Increasing motivation and performance. Evidence from the misleading use of rewards in the public sector


  • Alessandro Spano University of Cagliari
  • Patrizio Monfardini Department of Economic and Business Sciences - University of Cagliari
  • Benedetta Bellò Office For National Statistics - UK


monetary and non-monetary rewards, intrinsic and extrinsic motivation, performance, local governments



This paper investigates the use of monetary and non-monetary rewards in the public sector and explores their relationship with managers' performance and motivation.

Design methodology approach

A questionnaire had been administered to a sample of public sector managers of all Italian municipalities with over 50,000 inhabitants. We randomly selected 30% of the population and we received 240 usable questionnaires (response rate of about 40%). Motivation has been measured on the framework of SDT with 3 items for each dimension (intrinsic and extrinsic) tested on a five-point Likert scale. We measured performance with 3 items tested on a five-point Likert scale. To test the relationships among the variables, a confirmatory factor analysis has been performed.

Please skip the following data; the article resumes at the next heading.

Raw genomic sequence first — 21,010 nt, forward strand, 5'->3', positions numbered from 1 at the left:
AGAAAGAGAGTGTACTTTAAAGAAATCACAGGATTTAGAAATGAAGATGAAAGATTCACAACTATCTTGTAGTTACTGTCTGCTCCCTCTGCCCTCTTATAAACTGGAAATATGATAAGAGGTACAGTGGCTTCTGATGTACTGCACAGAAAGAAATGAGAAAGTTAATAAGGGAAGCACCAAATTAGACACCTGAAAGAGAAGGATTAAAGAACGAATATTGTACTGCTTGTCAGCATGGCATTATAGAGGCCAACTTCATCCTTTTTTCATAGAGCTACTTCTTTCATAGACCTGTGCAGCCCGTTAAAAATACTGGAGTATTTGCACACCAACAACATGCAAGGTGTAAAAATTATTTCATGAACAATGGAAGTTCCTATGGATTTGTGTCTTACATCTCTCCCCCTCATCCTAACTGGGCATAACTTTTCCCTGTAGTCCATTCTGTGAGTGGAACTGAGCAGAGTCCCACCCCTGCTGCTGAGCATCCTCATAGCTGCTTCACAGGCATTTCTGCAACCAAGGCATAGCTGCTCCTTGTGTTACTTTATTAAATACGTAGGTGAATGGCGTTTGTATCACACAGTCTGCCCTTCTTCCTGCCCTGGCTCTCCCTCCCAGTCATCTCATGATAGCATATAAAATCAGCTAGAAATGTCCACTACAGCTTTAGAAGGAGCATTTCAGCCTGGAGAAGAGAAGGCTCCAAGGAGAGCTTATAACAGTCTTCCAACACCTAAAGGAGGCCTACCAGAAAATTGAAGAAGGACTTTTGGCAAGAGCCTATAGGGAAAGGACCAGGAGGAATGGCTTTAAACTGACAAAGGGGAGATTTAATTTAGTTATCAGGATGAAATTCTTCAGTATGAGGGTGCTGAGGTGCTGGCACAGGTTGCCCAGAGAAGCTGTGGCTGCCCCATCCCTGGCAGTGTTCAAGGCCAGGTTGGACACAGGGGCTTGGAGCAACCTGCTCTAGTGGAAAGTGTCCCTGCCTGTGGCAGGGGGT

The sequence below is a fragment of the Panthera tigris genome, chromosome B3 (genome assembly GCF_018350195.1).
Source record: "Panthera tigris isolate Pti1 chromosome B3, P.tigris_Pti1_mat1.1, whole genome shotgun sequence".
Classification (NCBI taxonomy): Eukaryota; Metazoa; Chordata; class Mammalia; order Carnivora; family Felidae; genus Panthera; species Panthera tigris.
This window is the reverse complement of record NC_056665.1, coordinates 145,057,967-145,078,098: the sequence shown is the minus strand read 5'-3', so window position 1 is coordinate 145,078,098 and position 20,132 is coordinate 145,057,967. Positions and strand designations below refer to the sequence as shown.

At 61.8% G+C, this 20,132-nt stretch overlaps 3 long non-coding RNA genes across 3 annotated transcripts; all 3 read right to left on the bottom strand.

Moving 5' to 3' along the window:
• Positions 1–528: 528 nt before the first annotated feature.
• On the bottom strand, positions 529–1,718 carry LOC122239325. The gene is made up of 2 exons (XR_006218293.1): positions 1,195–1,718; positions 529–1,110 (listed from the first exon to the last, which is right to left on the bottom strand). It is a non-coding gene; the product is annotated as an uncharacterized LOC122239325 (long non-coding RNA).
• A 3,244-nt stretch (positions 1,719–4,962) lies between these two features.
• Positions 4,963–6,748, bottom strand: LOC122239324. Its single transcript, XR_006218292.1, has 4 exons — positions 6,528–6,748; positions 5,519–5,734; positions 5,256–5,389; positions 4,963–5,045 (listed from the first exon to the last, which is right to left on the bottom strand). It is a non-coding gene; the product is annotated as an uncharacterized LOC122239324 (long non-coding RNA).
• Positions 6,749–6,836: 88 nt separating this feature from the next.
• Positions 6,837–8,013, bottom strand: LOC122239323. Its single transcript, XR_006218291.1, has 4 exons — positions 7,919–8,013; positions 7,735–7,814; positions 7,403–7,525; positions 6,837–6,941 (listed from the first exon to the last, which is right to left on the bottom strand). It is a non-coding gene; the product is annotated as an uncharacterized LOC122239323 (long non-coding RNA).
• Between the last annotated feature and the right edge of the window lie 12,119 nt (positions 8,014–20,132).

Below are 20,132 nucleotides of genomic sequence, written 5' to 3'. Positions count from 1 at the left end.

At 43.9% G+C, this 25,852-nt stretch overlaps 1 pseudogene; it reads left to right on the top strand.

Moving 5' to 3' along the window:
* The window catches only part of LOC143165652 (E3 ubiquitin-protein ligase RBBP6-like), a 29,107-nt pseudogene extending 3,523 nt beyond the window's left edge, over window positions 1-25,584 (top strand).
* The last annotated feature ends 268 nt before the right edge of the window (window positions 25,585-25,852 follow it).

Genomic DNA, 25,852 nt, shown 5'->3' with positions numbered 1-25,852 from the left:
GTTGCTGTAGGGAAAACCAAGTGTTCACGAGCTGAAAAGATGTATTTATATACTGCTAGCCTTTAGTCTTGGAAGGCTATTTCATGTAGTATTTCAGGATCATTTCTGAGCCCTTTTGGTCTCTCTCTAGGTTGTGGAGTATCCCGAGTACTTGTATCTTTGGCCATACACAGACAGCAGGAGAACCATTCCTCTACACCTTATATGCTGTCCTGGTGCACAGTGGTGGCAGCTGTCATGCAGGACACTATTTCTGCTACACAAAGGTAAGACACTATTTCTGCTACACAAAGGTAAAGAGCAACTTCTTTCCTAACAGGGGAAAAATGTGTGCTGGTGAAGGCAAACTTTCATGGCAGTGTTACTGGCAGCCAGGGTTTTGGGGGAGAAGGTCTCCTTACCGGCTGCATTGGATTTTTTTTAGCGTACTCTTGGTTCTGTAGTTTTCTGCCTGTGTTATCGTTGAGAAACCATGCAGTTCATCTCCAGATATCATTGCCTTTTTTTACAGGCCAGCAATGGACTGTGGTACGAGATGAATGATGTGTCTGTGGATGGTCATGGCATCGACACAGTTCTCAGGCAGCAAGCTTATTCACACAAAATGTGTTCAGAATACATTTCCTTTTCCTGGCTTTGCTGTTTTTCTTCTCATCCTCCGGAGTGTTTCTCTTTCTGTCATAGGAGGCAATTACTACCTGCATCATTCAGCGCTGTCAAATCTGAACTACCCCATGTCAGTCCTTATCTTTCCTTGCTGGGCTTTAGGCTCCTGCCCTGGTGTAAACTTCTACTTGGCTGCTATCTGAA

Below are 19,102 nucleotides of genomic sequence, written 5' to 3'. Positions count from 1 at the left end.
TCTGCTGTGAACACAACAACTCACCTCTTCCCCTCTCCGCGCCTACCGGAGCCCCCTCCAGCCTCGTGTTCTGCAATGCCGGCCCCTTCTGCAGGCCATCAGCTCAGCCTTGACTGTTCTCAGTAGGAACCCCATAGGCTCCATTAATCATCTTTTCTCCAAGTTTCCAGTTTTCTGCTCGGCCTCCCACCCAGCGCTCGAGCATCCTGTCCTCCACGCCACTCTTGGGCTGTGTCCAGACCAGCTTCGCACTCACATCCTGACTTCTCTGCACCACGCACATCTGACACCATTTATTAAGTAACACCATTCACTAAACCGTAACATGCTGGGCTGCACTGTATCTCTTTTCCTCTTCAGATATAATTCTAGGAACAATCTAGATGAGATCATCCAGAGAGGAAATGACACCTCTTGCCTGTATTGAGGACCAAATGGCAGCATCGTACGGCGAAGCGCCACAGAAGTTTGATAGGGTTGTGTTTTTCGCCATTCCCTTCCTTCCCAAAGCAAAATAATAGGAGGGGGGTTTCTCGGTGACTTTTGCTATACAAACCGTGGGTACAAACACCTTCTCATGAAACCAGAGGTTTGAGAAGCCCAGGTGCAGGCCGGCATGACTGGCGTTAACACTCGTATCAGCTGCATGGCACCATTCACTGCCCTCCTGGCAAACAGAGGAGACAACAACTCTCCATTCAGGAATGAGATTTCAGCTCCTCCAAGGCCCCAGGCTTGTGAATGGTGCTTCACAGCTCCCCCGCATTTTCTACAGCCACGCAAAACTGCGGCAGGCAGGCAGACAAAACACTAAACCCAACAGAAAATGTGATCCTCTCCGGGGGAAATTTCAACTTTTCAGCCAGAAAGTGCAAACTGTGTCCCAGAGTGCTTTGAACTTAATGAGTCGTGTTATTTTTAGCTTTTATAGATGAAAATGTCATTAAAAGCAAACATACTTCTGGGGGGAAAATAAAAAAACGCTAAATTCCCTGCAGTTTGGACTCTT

Existing monetary rewards seem not to be associated with job quality, extrinsic motivation, and intrinsic motivation. Job quality is positively related to verbal recognition for performance.

Extrinsic and intrinsic motivation are both positively related to being given more autonomy/power, and extrinsic motivation also to being involved in the definition of objectives for the following year, as non-monetary rewards.


Reward systems are widely considered one of the cornerstones of the managerialized public sector. Though, robust studies investigating the actual rewarding practices and the effectiveness of monetary and non-monetary incentives are still limited.

Author Biography

Alessandro Spano, University of Cagliari

Associate professor, Dept. Economics and Business Sciences, University of Cagliari, Sardinia, Italy




How to Cite

Spano, A., Monfardini, P., & Bellò, B. (2024). Increasing motivation and performance. Evidence from the misleading use of rewards in the public sector. International Public Management Review, 23(1), 28–48. Retrieved from